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I'm running a Percona-Server instance off an Ubuntu server install. I'm using an application that needs to access this database, and its having VERY poor performance. Once the database has been established, the application goes in (upon install) and creates the schema. It defaults everything to MyISAM, however I have coverted the table engines back to InnoDB. The issue that I'm having is VERY poor insert performance. This application is very write-heavy, and it seems as though its writing each row 1 at a time to disk, not using any sort of buffers, however I'm unsure how to check or verify this. Even a select(*) from one of the tables will take 2.4 seconds, and there is only 163,000 rows. I'm kind of at a loss as to what else I can do.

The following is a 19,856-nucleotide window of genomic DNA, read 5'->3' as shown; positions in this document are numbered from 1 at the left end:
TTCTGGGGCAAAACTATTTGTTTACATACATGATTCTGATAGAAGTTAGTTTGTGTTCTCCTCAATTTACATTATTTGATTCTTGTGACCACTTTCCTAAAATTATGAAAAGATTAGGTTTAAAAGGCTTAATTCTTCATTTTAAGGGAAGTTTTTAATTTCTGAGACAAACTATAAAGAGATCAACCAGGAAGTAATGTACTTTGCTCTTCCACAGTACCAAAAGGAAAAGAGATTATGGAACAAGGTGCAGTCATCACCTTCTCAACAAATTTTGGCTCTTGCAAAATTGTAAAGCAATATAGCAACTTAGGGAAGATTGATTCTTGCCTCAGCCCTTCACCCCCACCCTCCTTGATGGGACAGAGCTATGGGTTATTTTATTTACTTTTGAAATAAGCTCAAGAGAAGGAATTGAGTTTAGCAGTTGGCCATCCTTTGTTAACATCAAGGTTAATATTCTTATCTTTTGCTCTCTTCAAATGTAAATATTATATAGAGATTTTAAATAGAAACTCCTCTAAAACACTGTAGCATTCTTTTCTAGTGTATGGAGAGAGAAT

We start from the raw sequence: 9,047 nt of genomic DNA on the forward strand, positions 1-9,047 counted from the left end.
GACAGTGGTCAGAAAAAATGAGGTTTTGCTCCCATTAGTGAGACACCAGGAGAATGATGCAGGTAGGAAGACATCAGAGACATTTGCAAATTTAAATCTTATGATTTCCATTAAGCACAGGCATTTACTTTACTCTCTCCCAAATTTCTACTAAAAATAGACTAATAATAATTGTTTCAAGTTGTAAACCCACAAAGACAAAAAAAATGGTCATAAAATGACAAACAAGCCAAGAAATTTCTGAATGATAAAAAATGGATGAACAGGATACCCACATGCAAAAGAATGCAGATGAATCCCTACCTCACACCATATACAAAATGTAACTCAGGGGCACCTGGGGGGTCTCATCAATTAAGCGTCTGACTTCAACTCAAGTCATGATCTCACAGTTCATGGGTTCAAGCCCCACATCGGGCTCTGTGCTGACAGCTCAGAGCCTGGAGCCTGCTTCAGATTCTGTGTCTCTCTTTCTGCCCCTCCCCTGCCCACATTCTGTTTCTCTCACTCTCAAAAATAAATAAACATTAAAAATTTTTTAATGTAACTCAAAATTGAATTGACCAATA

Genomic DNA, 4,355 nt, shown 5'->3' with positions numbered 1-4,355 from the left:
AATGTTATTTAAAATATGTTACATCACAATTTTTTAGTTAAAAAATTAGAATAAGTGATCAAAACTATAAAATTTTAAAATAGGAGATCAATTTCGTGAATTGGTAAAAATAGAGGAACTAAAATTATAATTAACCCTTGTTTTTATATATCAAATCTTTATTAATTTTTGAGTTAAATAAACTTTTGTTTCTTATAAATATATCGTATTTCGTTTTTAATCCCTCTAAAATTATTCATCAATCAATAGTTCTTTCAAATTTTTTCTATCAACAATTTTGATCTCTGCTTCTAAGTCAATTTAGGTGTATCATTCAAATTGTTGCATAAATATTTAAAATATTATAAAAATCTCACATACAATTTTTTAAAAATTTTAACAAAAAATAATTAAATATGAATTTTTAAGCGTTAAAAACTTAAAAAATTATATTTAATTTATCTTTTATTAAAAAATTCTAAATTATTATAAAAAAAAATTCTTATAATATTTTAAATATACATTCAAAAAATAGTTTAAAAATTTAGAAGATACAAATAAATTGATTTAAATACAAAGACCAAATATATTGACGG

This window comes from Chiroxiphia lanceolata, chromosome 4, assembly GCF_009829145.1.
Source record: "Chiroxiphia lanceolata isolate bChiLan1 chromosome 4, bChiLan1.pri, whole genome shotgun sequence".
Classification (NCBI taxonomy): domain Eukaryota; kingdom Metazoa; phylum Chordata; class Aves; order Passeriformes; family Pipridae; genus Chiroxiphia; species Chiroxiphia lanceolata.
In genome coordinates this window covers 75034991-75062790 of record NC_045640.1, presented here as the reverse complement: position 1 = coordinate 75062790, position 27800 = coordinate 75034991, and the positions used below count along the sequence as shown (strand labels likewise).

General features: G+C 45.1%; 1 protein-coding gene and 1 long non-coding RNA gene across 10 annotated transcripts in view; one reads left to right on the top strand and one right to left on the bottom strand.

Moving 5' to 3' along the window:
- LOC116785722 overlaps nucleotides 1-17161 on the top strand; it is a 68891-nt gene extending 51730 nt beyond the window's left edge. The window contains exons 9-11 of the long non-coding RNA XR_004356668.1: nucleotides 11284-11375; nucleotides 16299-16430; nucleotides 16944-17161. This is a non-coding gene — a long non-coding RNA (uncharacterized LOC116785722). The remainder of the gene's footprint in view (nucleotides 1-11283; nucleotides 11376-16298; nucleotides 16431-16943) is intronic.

Server has 8GB of ram, and CPU is almost entirely idle while this is occurring.

my.cnf:

[mysql]

# CLIENT #
port                           = 3306
socket                         = /var/run/mysqld/mysqld.sock

[mysqld]

# GENERAL #
user                           = mysql
default_storage_engine         = InnoDB
socket                         = /var/run/mysqld/mysqld.sock
pid_file                       = /var/run/mysqld/mysqld.pid

# MyISAM #
key_buffer_size                = 32M
myisam_recover                 = FORCE,BACKUP

# SAFETY #
max_allowed_packet             = 16M
max_connect_errors             = 1000000
skip_name_resolve
sql_mode                       = STRICT_TRANS_TABLES,ERROR_FOR_DIVISION_BY_ZERO,NO_AUTO_CREATE_USER,NO_AUTO_VALUE_ON_ZERO,NO_ENGINE_SUBSTITUTION,NO_ZERO_DATE,NO_ZERO_IN_DATE,ONLY_FULL_GROUP_BY
sysdate_is_now                 = 1
innodb                         = FORCE
innodb_strict_mode             = 1

# DATA STORAGE #
datadir                        = /mnt/Storage/mysql/

# BINARY LOGGING #
log_bin                        = /mnt/Storage/mysql/mysql-bin
expire_logs_days               = 14
sync_binlog                    = 1

# CACHES AND LIMITS #
tmp_table_size                 = 32M
max_heap_table_size            = 32M
query_cache_type               = 0